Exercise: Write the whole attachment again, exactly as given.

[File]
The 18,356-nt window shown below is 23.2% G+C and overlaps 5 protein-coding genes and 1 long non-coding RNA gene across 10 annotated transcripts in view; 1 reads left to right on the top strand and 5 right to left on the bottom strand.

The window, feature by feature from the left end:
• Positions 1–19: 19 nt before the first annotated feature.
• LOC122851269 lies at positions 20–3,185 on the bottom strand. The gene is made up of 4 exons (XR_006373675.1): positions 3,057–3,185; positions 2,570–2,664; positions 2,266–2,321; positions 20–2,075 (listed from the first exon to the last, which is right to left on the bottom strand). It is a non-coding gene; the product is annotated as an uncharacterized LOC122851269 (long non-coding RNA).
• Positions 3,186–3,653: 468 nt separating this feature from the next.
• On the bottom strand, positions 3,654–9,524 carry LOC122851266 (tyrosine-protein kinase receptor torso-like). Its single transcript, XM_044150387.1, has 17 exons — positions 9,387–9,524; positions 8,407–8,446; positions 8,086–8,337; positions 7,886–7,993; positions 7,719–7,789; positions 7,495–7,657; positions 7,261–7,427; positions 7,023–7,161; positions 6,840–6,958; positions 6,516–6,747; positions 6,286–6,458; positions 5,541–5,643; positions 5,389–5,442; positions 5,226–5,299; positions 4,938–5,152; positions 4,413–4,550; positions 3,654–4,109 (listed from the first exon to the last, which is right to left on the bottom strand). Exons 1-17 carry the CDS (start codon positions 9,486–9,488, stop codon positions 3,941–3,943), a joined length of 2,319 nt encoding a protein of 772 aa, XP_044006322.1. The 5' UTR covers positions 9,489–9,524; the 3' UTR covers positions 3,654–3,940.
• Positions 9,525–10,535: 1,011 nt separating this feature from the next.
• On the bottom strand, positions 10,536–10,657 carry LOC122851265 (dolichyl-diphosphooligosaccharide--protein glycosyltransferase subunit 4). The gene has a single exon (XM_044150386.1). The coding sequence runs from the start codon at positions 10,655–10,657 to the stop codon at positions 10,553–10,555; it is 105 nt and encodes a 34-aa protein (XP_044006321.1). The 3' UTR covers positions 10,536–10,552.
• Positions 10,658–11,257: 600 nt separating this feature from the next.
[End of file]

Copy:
The 18,356-nt window shown below is 23.2% G+C and overlaps 5 protein-coding genes and 1 long non-coding RNA gene across 10 annotated transcripts in view; 1 reads left to right on the top strand and 5 right to left on the bottom strand.

The window, feature by feature from the left end:
• Positions 1–19: 19 nt before the first annotated feature.
• LOC122851269 lies at positions 20–3,185 on the bottom strand. The gene is made up of 4 exons (XR_006373675.1): positions 3,057–3,185; positions 2,570–2,664; positions 2,266–2,321; positions 20–2,075 (listed from the first exon to the last, which is right to left on the bottom strand). It is a non-coding gene; the product is annotated as an uncharacterized LOC122851269 (long non-coding RNA).
• Positions 3,186–3,653: 468 nt separating this feature from the next.
• On the bottom strand, positions 3,654–9,524 carry LOC122851266 (tyrosine-protein kinase receptor torso-like). Its single transcript, XM_044150387.1, has 17 exons — positions 9,387–9,524; positions 8,407–8,446; positions 8,086–8,337; positions 7,886–7,993; positions 7,719–7,789; positions 7,495–7,657; positions 7,261–7,427; positions 7,023–7,161; positions 6,840–6,958; positions 6,516–6,747; positions 6,286–6,458; positions 5,541–5,643; positions 5,389–5,442; positions 5,226–5,299; positions 4,938–5,152; positions 4,413–4,550; positions 3,654–4,109 (listed from the first exon to the last, which is right to left on the bottom strand). Exons 1-17 carry the CDS (start codon positions 9,486–9,488, stop codon positions 3,941–3,943), a joined length of 2,319 nt encoding a protein of 772 aa, XP_044006322.1. The 5' UTR covers positions 9,489–9,524; the 3' UTR covers positions 3,654–3,940.
• Positions 9,525–10,535: 1,011 nt separating this feature from the next.
• On the bottom strand, positions 10,536–10,657 carry LOC122851265 (dolichyl-diphosphooligosaccharide--protein glycosyltransferase subunit 4). The gene has a single exon (XM_044150386.1). The coding sequence runs from the start codon at positions 10,655–10,657 to the stop codon at positions 10,553–10,555; it is 105 nt and encodes a 34-aa protein (XP_044006321.1). The 3' UTR covers positions 10,536–10,552.
• Positions 10,658–11,257: 600 nt separating this feature from the next.